OKLAHOMA CITY (AP) – Izzy Simons is excited about the prospect of riding alone.
The 15-year-old has longed for the freedom that a license promises. He has proudly and effectively maneuvered the family’s vehicles around the church parking lot and beyond, and he is confident that he will pass his test in August. He imagines one day arriving at Southmoore High School in Moore, Oklahoma, in a navy blue Silverado truck with crew cabin and a lift kit.
His excitement has been replaced by uncertainty. Simons, who is black, was emotionally shocked after watching a video of the murder of George Floyd, a black man who died after a white Minneapolis police officer squeezed his knee for several minutes on May 25. had learned about racial profiling and fully registered “Driving While Black”.
Sarah Dunn, a white woman raised in rural Kansas, has learned a lot about race since she and her husband, Josh, took custody of Izzy six years ago. Still, she wasn’t ready for Izzy’s response to the Floyd incident.
“When we spoke, he said, ‘But now I’m a little bit afraid to drive,'” she said. “And we never thought about that.”
The Associated Press discussed the race with six white couples who have adopted or are responsible for black children. These parents try to help their children understand the race in America while taking an accelerated course themselves.
Floyd’s death has inspired national and international protests and led to changes in police procedures. These parents say that’s a good start, but in order for the country to take full advantage of the moment and make America better for their children, whites need to go beyond carrying signs, marching, and singing. They must become champions with black people and be willing to declare racism when they see it.
“We need to realize that it will be hard and hard work and you will lose friends,” said Michael Morris, who adopted two black children with his wife, Katie. “And that’s okay.”
Dr. Richard Barth, dean of the University of Maryland School of Social Work, said planning is the next step in taking more meaningful action.
“We still have no way out of the discussion of racism and structural racism and the need for everyone to speak out that Black Lives Matter is a framework for what will really be different and the next big step – beyond the police reform – to make our society fairer, “said Barth.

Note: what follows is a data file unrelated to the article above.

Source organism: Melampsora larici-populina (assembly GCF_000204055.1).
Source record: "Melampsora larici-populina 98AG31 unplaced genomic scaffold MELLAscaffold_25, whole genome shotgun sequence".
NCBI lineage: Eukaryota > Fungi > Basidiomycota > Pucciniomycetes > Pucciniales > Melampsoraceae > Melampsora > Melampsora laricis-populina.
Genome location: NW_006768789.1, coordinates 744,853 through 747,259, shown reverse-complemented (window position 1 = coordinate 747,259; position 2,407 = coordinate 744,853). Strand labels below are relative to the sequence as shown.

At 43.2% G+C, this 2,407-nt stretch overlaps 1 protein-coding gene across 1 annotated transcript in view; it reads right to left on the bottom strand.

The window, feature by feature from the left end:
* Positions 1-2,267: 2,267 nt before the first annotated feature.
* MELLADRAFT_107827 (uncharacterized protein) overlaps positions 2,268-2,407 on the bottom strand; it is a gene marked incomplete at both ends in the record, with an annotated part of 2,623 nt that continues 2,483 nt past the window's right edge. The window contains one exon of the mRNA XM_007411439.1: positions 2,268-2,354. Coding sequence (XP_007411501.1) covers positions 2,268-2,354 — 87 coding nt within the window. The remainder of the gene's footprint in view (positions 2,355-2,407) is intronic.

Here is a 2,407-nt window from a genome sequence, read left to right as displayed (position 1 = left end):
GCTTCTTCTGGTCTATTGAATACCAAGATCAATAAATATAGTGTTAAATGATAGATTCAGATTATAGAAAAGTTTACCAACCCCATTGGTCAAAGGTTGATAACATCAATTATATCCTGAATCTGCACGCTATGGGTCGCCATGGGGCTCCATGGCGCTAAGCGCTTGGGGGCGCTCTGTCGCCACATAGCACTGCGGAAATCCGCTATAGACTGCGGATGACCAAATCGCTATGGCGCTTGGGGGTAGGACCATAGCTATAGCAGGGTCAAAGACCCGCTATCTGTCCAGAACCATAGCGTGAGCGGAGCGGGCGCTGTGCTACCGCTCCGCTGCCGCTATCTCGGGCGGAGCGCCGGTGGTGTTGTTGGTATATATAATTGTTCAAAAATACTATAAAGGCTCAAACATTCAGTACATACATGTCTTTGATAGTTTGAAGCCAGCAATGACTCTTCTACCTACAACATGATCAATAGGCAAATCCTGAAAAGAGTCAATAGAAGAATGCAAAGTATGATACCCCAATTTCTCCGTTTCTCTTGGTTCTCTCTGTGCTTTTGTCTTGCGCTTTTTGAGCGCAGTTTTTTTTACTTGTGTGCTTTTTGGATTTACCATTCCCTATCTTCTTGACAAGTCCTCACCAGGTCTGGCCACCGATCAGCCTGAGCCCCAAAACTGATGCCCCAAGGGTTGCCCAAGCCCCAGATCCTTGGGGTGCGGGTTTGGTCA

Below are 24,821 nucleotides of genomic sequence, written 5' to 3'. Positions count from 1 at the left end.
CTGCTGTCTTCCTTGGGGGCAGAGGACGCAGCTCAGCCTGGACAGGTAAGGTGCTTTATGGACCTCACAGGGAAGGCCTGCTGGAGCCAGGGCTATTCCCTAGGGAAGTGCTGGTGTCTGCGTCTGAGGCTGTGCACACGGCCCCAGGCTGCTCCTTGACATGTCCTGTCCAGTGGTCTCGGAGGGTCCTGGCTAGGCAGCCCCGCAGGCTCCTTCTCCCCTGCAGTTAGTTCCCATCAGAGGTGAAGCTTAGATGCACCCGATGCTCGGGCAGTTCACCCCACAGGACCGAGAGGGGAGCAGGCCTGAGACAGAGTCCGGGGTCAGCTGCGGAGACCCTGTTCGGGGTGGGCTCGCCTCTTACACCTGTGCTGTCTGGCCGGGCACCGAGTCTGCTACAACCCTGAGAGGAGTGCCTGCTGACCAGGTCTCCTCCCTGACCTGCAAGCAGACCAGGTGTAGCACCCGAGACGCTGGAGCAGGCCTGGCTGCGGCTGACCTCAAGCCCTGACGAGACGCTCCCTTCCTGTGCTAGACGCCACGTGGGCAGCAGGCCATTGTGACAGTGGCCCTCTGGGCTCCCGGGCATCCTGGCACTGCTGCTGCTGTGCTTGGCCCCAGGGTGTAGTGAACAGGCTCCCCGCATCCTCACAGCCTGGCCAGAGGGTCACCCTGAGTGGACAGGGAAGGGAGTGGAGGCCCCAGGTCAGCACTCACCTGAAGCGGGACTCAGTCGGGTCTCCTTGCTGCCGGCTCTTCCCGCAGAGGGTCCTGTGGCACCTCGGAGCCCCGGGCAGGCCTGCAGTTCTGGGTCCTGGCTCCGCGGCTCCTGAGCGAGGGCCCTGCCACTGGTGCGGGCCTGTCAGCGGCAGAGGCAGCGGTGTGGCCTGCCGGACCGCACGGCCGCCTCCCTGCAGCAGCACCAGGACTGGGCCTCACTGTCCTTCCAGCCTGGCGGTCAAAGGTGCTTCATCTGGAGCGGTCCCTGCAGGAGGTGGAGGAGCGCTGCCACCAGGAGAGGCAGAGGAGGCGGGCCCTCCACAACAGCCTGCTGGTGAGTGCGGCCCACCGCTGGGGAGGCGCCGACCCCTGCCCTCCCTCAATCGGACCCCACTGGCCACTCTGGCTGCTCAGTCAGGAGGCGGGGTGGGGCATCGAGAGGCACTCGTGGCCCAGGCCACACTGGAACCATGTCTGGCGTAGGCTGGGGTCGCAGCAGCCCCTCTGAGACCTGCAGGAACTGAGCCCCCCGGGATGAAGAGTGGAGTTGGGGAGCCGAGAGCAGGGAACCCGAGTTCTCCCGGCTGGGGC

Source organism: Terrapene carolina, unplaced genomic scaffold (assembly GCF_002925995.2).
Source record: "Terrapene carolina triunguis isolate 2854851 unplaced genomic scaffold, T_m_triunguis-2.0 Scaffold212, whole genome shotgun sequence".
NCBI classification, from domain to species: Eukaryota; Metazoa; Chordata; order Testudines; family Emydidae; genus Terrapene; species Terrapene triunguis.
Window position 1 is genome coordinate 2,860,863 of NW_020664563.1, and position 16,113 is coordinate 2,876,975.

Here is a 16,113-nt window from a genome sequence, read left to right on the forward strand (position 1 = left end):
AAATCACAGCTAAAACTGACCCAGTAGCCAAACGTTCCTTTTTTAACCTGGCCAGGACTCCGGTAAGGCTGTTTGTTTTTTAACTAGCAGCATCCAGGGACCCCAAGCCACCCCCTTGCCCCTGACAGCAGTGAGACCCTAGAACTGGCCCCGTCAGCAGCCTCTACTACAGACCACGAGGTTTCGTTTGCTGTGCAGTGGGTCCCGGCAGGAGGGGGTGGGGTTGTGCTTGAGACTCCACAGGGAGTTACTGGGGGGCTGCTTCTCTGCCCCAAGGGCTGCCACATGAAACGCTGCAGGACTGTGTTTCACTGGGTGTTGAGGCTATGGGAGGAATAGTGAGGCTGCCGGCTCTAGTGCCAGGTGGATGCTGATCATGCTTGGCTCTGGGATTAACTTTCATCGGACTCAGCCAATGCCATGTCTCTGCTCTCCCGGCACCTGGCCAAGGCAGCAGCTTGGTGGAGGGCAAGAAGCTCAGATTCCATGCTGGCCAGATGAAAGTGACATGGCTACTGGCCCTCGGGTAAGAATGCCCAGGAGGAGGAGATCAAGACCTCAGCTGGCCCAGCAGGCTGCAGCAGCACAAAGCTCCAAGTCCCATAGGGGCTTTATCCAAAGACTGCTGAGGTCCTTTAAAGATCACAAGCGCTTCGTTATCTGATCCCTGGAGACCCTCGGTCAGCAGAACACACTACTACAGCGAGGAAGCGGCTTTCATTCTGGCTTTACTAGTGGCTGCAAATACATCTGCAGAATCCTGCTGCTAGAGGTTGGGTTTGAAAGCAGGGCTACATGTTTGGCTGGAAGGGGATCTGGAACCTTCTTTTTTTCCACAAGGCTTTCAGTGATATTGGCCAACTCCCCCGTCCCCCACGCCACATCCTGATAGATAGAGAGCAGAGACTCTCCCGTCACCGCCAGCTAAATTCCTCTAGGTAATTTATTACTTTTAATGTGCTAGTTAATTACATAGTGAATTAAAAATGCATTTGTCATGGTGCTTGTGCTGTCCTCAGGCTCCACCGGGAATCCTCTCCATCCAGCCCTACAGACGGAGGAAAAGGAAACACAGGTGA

There are currently immediate problems. Michael Morris said he and his wife postponed the conversation about the race with their two 10 and 5 year old daughters.
“I don’t know when to talk to them about it because I don’t want them to be scared,” said Oklahoma City resident Morris. “It’s something they should know.”
Craig and Denise Dragash of Carmel, Indiana, felt that the national conversation forced them to discuss current affairs with their adopted son, 11-year-old Vaughn. Denise said he wanted to “hide under his blanket,” which he does when he feels uncomfortable.
Cindy Neal, who has adopted three black children with her husband, Paul, said the couple fears that their advice on dealing with the police doesn’t matter. Their oldest, Belachew, is a tall, athletic 14-year-old young man – no longer a cute toddler.
As they struggle with these issues, these parents know that helping their children has prepared them to help the white people around them understand black people and their challenges better. And now, they say, white people are finally listening.
Matt Porter is the pastor at Victory Family Church in Newcastle, Oklahoma. He and his wife, Julie, adopted Paul and Timothy, both 11 years old. Matt Porter said that whites have avoided these problems for too long.
“I think it’s normal to say, ‘If it doesn’t affect me, it doesn’t bother me. I’m going to take care of my business, I’ll keep my head down,’ he said.” You must not do that. If you call yourself a believer, you must not do that. “
The learning process has sometimes taken these parents by surprise. The Neals remember telling their son not to play hide and seek with their white friends on other people’s yards for fear of what it might look like.
“I had no idea what we started with the racial dynamics of America,” said Paul Neal. “I knew there were white people who didn’t like black people. But I didn’t know what was coming next. “
Phillip and Christian Rowland of Oklahoma City adopted their son, Jackson, in 2018. On the day it became official, the family celebrated by spending time at a mall in Norman, Oklahoma. Family members proudly wore T-shirts commemorating the occasion.
A security guard suppressed the experience by flying past them to interrogate Jackson.
“It was like I realized at the time,” said Phillip Rowland. “We’re all wearing matching shirts and are you going to take this shit out? I had seen it (racism), but it was so different that it was my son.”
When the couples encounter issues – from figuring out black hair and skincare products to helping their children understand how to deal with racism – they often rely on a network of black friends. Yet they know that those conversations will not cover all bases. They teach themselves because they recognize that their friends sometimes struggle.
“Especially when things are as exalted as they are now, (black) people need to take care of themselves emotionally and may not have the energy to give someone else,” said Cindy Neal.
The Rowlands think this movement is largely about kids like Jackson, and they’ve made it a point to teach him to stand up for himself. Christian and Jackson recently marched in a peaceful protest with a diverse group of friends on a sunny afternoon in Oklahoma City.
“To tell everyone and show that it has gone too far,” said Jackson.
Cliff Brunt is an AP Sports Writer based in Oklahoma. Follow him on Twitter https://twitter.com/CliffBruntAP
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